4 Ways that Auditing Your Business Yourself Can Help Your Company
If you run a business, you might get nervous when you hear someone say the word “audit.” The term often brings to mind a team of IRS agents going through your books with a fine-tooth comb, looking for any irregularities. That can indeed happen sometimes, but not if you keep careful track of the money you bring in and your expenditures and when you report those to the authorities.
However, even if the IRS never audits you, it’s sometimes not a bad idea to have your accountant or accounting department audit your company themselves. Several ways doing this can assist your business, so let’s talk about those right now.
When following a guide to company audits, conducting internal audits can save on external audit costs and empower business owners and managers with valuable insights into their operations, helping them make informed decisions for growth and compliance.
You Can Discover Any Fraudulent Activity That’s Happening
You might look into a traditional audit if you decide to put your own company through it, or you could talk to an accountant about what they call an audit transformation. This is a new way of auditing a company that uses cloud-based resources and the latest technology. Whatever you decide, though, discovering any fraudulent activity is one of the primary reasons for doing it.
Your workers might attempt several kinds of fraud if you are not paying close attention to. For instance, maybe there is payroll fraud going on. Some of your employees might seek payment for more hours than they worked.
You might not go into the audit thinking that you’re going to use it to uncover fraud, but that may end up being one of the side effects. If you detect any financial irregularities, you can take action to alleviate the problem.
If you have to fire anyone, it will not be pleasant, but you can run a tighter ship from that point forward. Also, this is a way you can demonstrate to others who have similar ideas that you’re not going to tolerate their behavior.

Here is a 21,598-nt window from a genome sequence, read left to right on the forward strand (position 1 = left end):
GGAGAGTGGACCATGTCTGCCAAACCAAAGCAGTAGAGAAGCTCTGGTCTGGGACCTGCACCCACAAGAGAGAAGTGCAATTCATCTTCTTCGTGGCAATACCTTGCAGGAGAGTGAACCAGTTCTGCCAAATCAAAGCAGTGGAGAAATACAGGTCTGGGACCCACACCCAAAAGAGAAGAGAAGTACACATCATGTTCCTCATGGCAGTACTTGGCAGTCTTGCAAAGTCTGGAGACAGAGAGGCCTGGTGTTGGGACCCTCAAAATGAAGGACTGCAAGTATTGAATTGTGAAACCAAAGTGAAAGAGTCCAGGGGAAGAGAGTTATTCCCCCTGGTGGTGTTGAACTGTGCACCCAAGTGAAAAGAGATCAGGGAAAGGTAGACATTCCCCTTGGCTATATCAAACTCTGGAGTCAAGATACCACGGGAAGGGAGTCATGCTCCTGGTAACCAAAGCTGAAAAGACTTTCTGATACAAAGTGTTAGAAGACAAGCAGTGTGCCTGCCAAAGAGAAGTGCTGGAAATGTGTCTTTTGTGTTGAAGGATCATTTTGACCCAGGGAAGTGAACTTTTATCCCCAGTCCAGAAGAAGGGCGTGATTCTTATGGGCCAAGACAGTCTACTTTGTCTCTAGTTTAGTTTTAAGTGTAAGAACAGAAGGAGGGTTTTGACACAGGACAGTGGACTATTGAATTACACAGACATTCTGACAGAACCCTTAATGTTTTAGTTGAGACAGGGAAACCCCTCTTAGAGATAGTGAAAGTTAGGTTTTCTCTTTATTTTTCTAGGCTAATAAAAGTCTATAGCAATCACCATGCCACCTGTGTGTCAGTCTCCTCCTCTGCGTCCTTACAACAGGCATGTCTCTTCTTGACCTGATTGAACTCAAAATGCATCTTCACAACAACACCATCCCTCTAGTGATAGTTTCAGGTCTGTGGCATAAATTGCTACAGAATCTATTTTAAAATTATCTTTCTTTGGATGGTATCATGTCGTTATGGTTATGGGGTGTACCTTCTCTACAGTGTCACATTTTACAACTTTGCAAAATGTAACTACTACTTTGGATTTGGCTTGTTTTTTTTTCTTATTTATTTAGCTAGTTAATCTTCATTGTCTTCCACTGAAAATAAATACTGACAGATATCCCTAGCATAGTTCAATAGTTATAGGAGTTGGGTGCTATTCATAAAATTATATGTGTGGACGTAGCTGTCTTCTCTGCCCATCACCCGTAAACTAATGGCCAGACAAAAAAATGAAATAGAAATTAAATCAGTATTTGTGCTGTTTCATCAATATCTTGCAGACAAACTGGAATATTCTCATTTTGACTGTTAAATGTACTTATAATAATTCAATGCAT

You have to work with the IRS if you run a business. They want the money due to them at the fiscal year’s end, and if they don’t get it, they can hit you with all kinds of penalties. If you audit yourself, you will be in a better position to work with the IRS. This is how you can get your tax statements ready when tax time comes more accurately than they would otherwise be.
You may save some money on your CPA bill if you have your taxes ready to go considerably before the deadline. You can probably take this extra time to identify the possible write-offs that you can legally take when the time comes.
Auditing Business Yourself: You Can Tweak Your Productivity Levels
You always want to think that your workers are as productive as possible. A self-audit can often reveal ways to fix any operating inefficiencies or increase your profit margin. That counts for a lot in whatever stage your company finds itself. If you can shave money off your operations budget, you can then allocate it wherever else you most need it to go.
You can think about a self-audit as a way of doing quality control. It will reveal whether your financial activities are moving along as they should and whether your internal operations are as streamlined as possible.
Remember that any audit will look at your business’s core processes. If there are any unnecessary steps or redundancies that you need to address, an audit should bring those to light so you can make the necessary changes.
At some point, you might need to try to obtain more funding for your business. You might approach a venture capital firm, or maybe you feel like going to a bank or a credit union for a loan makes the most sense.
Obtaining funding is not exactly the easiest thing in the world, though. Regardless of whether you’re standing in front of a bank’s loan officer or you’re on a conference call with a venture capital firm, you should expect them to ask you some pointed questions about your company’s overall health and viability.
You can give them up-to-date, honest answers if you do a self-audit. If you can point to specific facts and figures at this juncture, the chances are much higher than you can walk away with a fresh cash infusion to expand into new markets. The more you reflect on it, the more a self-audit makes sense.